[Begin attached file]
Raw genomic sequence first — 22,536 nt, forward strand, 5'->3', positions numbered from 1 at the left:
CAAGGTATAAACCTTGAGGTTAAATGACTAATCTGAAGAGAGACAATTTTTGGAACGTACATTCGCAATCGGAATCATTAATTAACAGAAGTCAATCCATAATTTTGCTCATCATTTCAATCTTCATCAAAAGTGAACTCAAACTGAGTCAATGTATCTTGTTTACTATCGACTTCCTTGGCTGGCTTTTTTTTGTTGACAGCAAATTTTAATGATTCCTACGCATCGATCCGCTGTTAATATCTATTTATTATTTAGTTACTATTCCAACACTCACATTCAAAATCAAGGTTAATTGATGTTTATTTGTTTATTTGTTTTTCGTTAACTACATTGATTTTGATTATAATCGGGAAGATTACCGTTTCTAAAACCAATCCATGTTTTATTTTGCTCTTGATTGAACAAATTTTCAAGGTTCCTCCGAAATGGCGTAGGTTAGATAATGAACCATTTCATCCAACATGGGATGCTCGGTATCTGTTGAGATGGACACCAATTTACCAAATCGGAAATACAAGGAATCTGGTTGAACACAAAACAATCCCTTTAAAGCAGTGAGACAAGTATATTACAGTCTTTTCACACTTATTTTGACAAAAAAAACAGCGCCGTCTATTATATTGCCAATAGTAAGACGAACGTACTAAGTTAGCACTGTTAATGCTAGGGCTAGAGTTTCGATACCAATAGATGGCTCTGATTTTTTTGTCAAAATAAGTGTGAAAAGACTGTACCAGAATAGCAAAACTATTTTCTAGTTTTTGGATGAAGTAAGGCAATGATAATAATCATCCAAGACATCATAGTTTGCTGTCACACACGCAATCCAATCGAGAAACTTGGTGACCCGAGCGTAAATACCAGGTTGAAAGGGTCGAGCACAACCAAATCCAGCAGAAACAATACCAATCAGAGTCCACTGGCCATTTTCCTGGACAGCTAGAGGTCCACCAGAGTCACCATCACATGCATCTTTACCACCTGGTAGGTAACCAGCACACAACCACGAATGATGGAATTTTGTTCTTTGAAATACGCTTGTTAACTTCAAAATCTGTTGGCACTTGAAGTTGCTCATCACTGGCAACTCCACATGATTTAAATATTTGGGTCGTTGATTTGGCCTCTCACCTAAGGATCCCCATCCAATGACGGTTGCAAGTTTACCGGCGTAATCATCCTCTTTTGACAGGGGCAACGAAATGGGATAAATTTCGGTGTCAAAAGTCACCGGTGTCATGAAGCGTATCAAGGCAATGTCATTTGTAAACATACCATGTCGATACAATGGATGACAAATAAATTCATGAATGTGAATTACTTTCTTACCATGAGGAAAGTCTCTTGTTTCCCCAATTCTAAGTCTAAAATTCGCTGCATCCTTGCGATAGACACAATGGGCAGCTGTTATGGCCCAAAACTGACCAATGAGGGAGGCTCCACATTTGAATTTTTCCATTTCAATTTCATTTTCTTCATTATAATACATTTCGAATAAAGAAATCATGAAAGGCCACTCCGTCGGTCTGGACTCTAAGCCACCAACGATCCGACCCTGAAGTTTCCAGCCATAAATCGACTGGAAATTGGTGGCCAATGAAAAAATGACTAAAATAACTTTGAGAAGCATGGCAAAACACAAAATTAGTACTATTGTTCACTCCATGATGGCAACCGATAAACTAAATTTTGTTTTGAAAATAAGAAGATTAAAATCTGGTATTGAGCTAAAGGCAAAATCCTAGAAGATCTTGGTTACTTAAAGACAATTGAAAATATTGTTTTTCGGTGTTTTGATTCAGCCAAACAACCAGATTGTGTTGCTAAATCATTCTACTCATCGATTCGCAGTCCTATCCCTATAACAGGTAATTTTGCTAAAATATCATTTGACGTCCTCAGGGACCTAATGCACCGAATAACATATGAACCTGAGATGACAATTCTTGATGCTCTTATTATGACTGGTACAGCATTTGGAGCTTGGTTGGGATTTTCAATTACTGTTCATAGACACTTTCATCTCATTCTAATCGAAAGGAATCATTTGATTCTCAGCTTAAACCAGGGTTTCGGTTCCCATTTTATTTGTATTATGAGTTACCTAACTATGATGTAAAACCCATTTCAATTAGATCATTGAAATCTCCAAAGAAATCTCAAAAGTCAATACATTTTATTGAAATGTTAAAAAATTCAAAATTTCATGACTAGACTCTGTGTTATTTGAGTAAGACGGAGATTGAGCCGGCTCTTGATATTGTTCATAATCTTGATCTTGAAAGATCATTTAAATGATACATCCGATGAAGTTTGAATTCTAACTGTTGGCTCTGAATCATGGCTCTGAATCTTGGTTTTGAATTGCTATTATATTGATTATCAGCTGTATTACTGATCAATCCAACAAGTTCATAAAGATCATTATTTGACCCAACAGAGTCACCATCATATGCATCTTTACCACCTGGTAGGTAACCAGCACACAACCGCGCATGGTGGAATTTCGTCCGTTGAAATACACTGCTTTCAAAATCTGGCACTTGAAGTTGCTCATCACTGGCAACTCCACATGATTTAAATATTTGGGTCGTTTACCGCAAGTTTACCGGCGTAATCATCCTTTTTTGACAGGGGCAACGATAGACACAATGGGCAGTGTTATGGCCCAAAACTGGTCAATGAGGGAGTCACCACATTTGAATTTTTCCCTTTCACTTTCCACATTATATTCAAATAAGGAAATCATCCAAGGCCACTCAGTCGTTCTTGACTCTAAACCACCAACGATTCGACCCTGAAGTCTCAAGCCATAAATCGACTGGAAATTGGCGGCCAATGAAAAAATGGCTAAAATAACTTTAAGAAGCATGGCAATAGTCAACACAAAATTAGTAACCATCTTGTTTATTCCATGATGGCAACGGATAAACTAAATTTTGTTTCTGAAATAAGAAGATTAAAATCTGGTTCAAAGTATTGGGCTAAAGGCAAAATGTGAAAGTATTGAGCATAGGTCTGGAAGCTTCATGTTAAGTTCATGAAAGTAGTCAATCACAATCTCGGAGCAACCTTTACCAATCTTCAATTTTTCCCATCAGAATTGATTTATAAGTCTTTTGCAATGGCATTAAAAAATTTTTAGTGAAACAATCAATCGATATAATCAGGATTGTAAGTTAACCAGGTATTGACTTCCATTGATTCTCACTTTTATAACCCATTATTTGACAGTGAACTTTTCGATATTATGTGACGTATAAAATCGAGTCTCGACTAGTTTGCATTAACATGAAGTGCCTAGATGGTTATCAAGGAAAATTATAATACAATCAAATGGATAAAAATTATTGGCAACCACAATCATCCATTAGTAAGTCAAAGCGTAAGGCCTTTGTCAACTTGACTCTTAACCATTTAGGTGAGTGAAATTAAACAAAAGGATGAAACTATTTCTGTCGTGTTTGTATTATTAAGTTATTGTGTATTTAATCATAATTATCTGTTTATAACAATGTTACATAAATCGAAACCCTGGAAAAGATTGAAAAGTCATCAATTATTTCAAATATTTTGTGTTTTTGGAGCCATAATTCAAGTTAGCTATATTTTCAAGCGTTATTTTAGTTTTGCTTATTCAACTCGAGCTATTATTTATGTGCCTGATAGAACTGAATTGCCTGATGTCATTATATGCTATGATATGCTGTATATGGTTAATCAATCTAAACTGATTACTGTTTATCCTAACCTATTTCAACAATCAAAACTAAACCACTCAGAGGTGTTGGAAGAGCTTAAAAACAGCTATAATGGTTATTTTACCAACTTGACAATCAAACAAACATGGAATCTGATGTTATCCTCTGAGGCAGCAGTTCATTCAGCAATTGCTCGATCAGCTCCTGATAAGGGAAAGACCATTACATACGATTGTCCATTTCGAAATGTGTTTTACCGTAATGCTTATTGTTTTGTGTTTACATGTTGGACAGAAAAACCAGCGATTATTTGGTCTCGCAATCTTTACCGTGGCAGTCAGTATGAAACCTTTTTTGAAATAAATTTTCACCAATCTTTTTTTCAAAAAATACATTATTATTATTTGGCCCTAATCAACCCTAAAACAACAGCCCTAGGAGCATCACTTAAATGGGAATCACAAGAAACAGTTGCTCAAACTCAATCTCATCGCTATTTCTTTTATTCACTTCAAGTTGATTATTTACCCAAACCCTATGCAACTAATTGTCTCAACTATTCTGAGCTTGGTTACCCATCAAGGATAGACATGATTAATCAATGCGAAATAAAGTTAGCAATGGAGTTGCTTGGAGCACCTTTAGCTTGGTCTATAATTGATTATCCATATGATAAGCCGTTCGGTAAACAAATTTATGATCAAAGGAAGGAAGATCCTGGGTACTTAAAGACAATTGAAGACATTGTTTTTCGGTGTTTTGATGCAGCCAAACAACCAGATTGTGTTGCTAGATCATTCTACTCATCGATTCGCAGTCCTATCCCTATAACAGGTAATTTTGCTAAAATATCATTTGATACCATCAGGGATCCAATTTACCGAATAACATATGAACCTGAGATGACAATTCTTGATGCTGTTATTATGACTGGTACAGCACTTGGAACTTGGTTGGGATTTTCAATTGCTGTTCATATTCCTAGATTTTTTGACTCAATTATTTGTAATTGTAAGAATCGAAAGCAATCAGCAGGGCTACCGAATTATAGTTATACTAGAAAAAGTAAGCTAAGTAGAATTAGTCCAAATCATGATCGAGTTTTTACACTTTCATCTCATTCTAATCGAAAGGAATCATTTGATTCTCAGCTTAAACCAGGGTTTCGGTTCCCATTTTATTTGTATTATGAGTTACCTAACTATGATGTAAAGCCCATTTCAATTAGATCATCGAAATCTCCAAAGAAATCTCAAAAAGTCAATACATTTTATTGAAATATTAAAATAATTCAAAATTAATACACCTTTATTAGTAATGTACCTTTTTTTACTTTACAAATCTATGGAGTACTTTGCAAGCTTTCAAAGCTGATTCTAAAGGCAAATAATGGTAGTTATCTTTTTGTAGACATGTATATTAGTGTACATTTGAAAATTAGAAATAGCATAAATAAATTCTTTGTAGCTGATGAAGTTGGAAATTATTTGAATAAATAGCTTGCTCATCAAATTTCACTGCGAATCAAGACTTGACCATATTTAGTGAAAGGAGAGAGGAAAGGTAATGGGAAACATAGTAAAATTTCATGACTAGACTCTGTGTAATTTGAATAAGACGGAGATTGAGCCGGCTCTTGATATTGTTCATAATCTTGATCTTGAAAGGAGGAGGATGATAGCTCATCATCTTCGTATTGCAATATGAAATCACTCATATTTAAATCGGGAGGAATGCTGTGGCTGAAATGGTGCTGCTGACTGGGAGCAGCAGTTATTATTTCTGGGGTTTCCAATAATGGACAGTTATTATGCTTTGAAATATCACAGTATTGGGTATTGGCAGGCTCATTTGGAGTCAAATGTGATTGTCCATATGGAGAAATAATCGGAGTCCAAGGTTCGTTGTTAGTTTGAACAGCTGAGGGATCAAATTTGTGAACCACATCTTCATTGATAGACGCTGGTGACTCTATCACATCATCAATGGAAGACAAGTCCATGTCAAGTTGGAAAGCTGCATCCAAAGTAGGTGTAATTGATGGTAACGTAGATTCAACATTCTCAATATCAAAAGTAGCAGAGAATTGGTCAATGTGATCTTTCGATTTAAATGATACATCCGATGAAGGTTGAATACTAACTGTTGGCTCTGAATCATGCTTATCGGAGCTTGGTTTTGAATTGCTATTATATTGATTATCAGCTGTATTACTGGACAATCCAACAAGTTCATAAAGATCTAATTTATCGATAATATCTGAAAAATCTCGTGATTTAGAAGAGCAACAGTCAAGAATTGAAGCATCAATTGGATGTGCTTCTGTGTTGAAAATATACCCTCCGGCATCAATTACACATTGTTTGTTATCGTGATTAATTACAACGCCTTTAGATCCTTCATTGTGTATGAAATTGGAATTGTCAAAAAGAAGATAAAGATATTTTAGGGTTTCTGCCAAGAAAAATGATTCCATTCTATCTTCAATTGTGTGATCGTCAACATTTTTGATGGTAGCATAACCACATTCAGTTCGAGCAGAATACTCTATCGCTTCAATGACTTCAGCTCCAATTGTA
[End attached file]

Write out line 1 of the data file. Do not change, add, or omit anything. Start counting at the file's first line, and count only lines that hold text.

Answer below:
Raw genomic sequence first — 22,536 nt, forward strand, 5'->3', positions numbered from 1 at the left: